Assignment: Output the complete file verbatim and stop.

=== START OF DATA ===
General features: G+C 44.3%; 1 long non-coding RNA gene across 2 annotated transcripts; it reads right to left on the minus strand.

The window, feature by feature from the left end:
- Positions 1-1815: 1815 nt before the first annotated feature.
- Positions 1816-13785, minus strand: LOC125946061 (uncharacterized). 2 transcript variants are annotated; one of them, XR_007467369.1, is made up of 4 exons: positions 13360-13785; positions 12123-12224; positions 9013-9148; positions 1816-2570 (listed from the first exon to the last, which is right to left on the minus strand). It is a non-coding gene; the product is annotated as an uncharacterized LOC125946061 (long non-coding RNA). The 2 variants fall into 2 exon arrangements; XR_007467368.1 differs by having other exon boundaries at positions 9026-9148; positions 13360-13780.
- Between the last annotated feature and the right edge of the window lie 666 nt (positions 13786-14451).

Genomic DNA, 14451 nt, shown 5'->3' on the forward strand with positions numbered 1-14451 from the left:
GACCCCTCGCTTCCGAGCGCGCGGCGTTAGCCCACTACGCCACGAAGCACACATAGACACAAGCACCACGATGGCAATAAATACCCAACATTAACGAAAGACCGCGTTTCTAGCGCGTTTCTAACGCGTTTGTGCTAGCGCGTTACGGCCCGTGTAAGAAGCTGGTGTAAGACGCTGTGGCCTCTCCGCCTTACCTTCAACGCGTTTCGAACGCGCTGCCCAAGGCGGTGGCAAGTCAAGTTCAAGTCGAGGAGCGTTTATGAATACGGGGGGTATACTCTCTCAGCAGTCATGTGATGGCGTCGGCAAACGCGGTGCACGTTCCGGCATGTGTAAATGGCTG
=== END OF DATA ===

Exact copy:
General features: G+C 44.3%; 1 long non-coding RNA gene across 2 annotated transcripts; it reads right to left on the minus strand.

The window, feature by feature from the left end:
- Positions 1-1815: 1815 nt before the first annotated feature.
- Positions 1816-13785, minus strand: LOC125946061 (uncharacterized). 2 transcript variants are annotated; one of them, XR_007467369.1, is made up of 4 exons: positions 13360-13785; positions 12123-12224; positions 9013-9148; positions 1816-2570 (listed from the first exon to the last, which is right to left on the minus strand). It is a non-coding gene; the product is annotated as an uncharacterized LOC125946061 (long non-coding RNA). The 2 variants fall into 2 exon arrangements; XR_007467368.1 differs by having other exon boundaries at positions 9026-9148; positions 13360-13780.
- Between the last annotated feature and the right edge of the window lie 666 nt (positions 13786-14451).

Genomic DNA, 14451 nt, shown 5'->3' on the forward strand with positions numbered 1-14451 from the left:
GACCCCTCGCTTCCGAGCGCGCGGCGTTAGCCCACTACGCCACGAAGCACACATAGACACAAGCACCACGATGGCAATAAATACCCAACATTAACGAAAGACCGCGTTTCTAGCGCGTTTCTAACGCGTTTGTGCTAGCGCGTTACGGCCCGTGTAAGAAGCTGGTGTAAGACGCTGTGGCCTCTCCGCCTTACCTTCAACGCGTTTCGAACGCGCTGCCCAAGGCGGTGGCAAGTCAAGTTCAAGTCGAGGAGCGTTTATGAATACGGGGGGTATACTCTCTCAGCAGTCATGTGATGGCGTCGGCAAACGCGGTGCACGTTCCGGCATGTGTAAATGGCTG